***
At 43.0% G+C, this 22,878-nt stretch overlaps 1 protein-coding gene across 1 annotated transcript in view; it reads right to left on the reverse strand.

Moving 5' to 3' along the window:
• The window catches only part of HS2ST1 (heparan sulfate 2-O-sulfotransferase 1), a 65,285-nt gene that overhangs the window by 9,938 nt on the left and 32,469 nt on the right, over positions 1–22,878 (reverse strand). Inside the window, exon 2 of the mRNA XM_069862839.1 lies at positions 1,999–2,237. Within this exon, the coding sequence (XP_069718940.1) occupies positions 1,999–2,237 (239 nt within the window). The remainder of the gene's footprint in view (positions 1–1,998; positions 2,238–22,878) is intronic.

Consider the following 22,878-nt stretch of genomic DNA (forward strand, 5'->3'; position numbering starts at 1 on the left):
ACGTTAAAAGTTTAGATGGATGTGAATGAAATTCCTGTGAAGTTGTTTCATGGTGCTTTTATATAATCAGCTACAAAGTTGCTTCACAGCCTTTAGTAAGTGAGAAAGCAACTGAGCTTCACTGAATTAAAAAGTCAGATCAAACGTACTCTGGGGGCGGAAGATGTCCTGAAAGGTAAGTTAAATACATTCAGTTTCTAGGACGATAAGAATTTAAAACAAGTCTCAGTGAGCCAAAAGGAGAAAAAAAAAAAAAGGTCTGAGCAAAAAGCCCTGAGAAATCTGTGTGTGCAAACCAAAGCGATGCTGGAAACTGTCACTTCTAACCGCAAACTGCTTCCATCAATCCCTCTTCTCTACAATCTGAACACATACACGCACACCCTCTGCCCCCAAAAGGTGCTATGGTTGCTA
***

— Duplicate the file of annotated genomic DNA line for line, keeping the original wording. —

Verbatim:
At 43.0% G+C, this 22,878-nt stretch overlaps 1 protein-coding gene across 1 annotated transcript in view; it reads right to left on the reverse strand.

Moving 5' to 3' along the window:
• The window catches only part of HS2ST1 (heparan sulfate 2-O-sulfotransferase 1), a 65,285-nt gene that overhangs the window by 9,938 nt on the left and 32,469 nt on the right, over positions 1–22,878 (reverse strand). Inside the window, exon 2 of the mRNA XM_069862839.1 lies at positions 1,999–2,237. Within this exon, the coding sequence (XP_069718940.1) occupies positions 1,999–2,237 (239 nt within the window). The remainder of the gene's footprint in view (positions 1–1,998; positions 2,238–22,878) is intronic.

Consider the following 22,878-nt stretch of genomic DNA (forward strand, 5'->3'; position numbering starts at 1 on the left):
ACGTTAAAAGTTTAGATGGATGTGAATGAAATTCCTGTGAAGTTGTTTCATGGTGCTTTTATATAATCAGCTACAAAGTTGCTTCACAGCCTTTAGTAAGTGAGAAAGCAACTGAGCTTCACTGAATTAAAAAGTCAGATCAAACGTACTCTGGGGGCGGAAGATGTCCTGAAAGGTAAGTTAAATACATTCAGTTTCTAGGACGATAAGAATTTAAAACAAGTCTCAGTGAGCCAAAAGGAGAAAAAAAAAAAAAGGTCTGAGCAAAAAGCCCTGAGAAATCTGTGTGTGCAAACCAAAGCGATGCTGGAAACTGTCACTTCTAACCGCAAACTGCTTCCATCAATCCCTCTTCTCTACAATCTGAACACATACACGCACACCCTCTGCCCCCAAAAGGTGCTATGGTTGCTA